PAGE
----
Saturday, February 17, 2007

Ashton Hall, Lancaster

Ashton Hall

Ashton Hall, the headquarters and home of Lancaster Golf Club, lies about 3 miles outside of Lancaster, just off the A588. The hall was originally a 14th century tower house, but has been added to at various times in the past, most notably in 1856.

The original tower was built sometime in the 1300's, and is made of local red sandstone. This part of the building stands out in contrast to the later additions which are mainly built in grey limestone. The original building is a rectangle with four diagonally projecting towers. The towers and the main body of the older part of the hall, retain the 15th century battlements. Nearly all the original windows have been blocked up and replaced with corbelled windows some time in the 1500's. If you look closely at the walls, the original windows can still be seen.

The hall was the ancestral home to the Lawrences, and was probably built by Edmund Lawrence who died around 1381. The Lawrence family held Ashton Hall from the early 14th century until the early part of the 16th century.

The more recent addition to the hall dates from 1856, and was built on the site of a 17th century wing that was demolished to make way for the new building.

The earthwork remains of medieval fishponds can still be seen in the grounds of the hall.


Anonymous said...

I am a DIRECT DESCENDANT of SIR ROBERT LAWRENCE who is probably the original Lawrence of this family, at least he is the farthest back ancestor we can trace so far. He was born about 1150AD (perhaps 10 or 20 years earlier) and he was Knighten by KING RICHARD the LION-HEARTED for his service & bravery in the CRUSADES. We were told he was also awarded either the castle or the land it sits also by King Richard for his service in the crusades.
We carried the LAWRENCE name for 637 years (approx.) until one ancestor had only daughters (3) & the family name then changed to Hart (John Hart was one of the signers of the American DECLARATION of INDEPENDANCE in 1775 - he was from MASS. U.S.A. & was a prominent citizen of GROTON, MASS. -- eventually one of his descendants married John Webster, brother of NOAH WEBSTER of the DICTIONARY fame !!!
I would LOVE to take my grandkids along with my family pedigree to the Golf Club members who now have possession of our family castle "ASHTON HALL" and hope they'd give of a grand tour and a couple nights stay if possible !!! I want my grandkids to actually REALIZE -- WHO THEY ARE !!!!!! They currently have no such sense & no pride in where the come from. This is OUR DREAM (my husband & mine's)!!! SINCERELY, The Baroness Lady Barbara Ann (nee Barker) Hansen -- S.W. FLORIDA, U.S.A.

Ms Davis said...

I wish I could claim such noble ancestry, as that of which Baroness Lady Barbara Ann can, however, my ancestry is far more humble. These are two of my ancestors who worked at Ashton Hall:

Marriage: 24 Dec 1764 St Mary, Lancaster, Lancashire, England
Matthew Wilson - Groom (at Ashton Hall) of Ashton, parish of Lancaster (age 22)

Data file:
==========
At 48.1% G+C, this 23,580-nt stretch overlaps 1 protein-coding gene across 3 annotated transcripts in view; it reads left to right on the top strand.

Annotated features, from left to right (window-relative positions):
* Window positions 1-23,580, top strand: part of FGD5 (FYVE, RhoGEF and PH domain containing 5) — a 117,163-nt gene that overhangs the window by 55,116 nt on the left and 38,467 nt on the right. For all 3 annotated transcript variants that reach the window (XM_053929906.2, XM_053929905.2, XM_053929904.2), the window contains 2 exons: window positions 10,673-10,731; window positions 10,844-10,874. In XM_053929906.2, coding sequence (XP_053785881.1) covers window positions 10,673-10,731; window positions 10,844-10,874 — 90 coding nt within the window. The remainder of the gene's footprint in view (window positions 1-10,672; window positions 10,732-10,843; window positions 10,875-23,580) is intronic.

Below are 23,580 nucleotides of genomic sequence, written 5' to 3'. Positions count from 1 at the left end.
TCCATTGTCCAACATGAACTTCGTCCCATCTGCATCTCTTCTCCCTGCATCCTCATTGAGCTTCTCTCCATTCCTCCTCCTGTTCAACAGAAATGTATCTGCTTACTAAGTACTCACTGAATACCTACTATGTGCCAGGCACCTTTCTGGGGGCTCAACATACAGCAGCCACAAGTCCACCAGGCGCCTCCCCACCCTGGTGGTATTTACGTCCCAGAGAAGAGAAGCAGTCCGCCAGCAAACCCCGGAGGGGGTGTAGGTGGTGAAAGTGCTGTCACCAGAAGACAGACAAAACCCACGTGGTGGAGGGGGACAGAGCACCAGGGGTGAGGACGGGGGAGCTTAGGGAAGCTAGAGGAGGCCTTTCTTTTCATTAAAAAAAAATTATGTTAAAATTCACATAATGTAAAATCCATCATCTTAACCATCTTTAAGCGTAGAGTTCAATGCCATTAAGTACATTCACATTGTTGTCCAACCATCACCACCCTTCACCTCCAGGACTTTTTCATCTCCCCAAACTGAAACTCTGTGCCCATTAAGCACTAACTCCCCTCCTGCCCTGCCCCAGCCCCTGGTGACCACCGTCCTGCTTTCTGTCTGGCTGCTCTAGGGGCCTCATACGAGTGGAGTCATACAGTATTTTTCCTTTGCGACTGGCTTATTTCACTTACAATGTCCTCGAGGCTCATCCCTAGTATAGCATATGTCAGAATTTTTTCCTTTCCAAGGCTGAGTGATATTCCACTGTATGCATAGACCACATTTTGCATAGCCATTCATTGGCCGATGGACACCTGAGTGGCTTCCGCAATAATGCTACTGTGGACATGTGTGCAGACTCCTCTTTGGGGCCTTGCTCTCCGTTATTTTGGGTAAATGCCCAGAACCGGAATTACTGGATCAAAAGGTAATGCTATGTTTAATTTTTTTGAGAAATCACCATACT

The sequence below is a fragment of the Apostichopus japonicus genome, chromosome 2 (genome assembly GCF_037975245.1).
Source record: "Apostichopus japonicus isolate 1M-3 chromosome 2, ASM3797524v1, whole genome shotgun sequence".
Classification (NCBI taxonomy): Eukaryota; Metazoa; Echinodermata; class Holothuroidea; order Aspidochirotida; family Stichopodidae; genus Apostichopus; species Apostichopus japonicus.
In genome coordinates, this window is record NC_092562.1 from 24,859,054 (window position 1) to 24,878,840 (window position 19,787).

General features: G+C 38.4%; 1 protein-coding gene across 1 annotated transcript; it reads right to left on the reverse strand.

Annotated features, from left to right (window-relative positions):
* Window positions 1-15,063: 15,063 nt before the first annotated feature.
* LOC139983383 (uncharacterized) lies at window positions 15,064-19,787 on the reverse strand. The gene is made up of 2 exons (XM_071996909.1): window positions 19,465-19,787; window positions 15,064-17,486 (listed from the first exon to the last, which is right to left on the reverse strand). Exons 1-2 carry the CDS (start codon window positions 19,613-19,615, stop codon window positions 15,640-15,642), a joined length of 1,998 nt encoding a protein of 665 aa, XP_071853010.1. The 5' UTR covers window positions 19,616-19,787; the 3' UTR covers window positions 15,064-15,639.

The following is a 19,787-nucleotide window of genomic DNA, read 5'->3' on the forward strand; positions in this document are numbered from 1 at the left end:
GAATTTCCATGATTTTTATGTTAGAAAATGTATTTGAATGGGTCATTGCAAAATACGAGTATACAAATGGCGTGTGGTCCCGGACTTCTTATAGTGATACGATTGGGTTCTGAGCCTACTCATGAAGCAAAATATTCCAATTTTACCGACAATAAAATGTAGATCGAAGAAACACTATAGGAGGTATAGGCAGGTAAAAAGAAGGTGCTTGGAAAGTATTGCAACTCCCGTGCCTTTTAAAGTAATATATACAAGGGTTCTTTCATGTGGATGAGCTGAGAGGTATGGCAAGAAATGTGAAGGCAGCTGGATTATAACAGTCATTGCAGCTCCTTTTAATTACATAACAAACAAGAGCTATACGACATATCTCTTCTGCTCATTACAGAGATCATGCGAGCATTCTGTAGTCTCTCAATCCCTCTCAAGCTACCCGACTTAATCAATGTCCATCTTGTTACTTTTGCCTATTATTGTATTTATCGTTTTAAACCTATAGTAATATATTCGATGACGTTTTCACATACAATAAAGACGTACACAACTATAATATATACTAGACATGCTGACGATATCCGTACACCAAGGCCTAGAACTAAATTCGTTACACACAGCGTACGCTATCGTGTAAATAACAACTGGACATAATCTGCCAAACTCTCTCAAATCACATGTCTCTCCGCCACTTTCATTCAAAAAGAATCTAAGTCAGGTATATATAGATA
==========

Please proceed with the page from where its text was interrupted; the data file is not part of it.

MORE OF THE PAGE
Margaret Hodgson - (X), Spinster of Ashton Hall, parish of Lancaster (age 22)
Witness: James Fisher; Thos. Cartmel
Married by Licence by: Franc. Lee, Curate.

Kim Kouski said...

Hi there!! I'm another decendent, but without the titles and all. Actually, my family went to TN, and fought the British and Yankees just as Robert did in the Crusades, and they were just as brave. I too want to see Ashton Hall. said...

The comment by anonymous is interesting indeed. I have pursued the Lawrence Line for some 10 years and have yet to find a proved pedigree from Sir Robert. The works of Summerby (circa 1850) and that of Schuyler are the only two I have located. The Lawrence-Townley scam of the 19th century have managed to garble up the colonial lines, almost making proven facts indiscernable. I have gone to DNA markings but find participation to sparse for much help. DNA may be the only option that can unravel the problems. I would be delighted to know the pedigree mentioned by the author.

mrh said...

I am also a direct Lawrence descendant (I guess there are a lot of us!) and would agree that proving a connection to the Crusades is problematic. If anyone can show a definitive pedigree prior to Edmund, I should be glad to see it......

Anonymous said...

I'm also a direct descendant of Sir Robert Lawrence who was born 1150 and knighted by Richard I for service at Acre in Palestine during the 3rd crusade as "Sir Robert of Ashton Hall". The arms of the family are "ARGENT, a cross reguly gulos". My family still carries the Lawrence name. My uncle is the 10th John Lawrence in our blood line and his son, my cousin, is the 7th Robert Lawrence in our blood line. The original coat of arms belonged to Sir Richard Lawrence gained at Acre during 1st Crusade under Richard I. In 1980, more than a decade before I was born, my great uncle made a book with the Lawrence family history back until Sir Richard of Ashton Hall who is father to the first Sir Robert of Ashton Hall, the Lawrence's really liked the name Robert. I think it's pretty funny that Ashton Hall is now a golf course because my grandpa is crazy about golf, I'm sure he would like to visit it someday.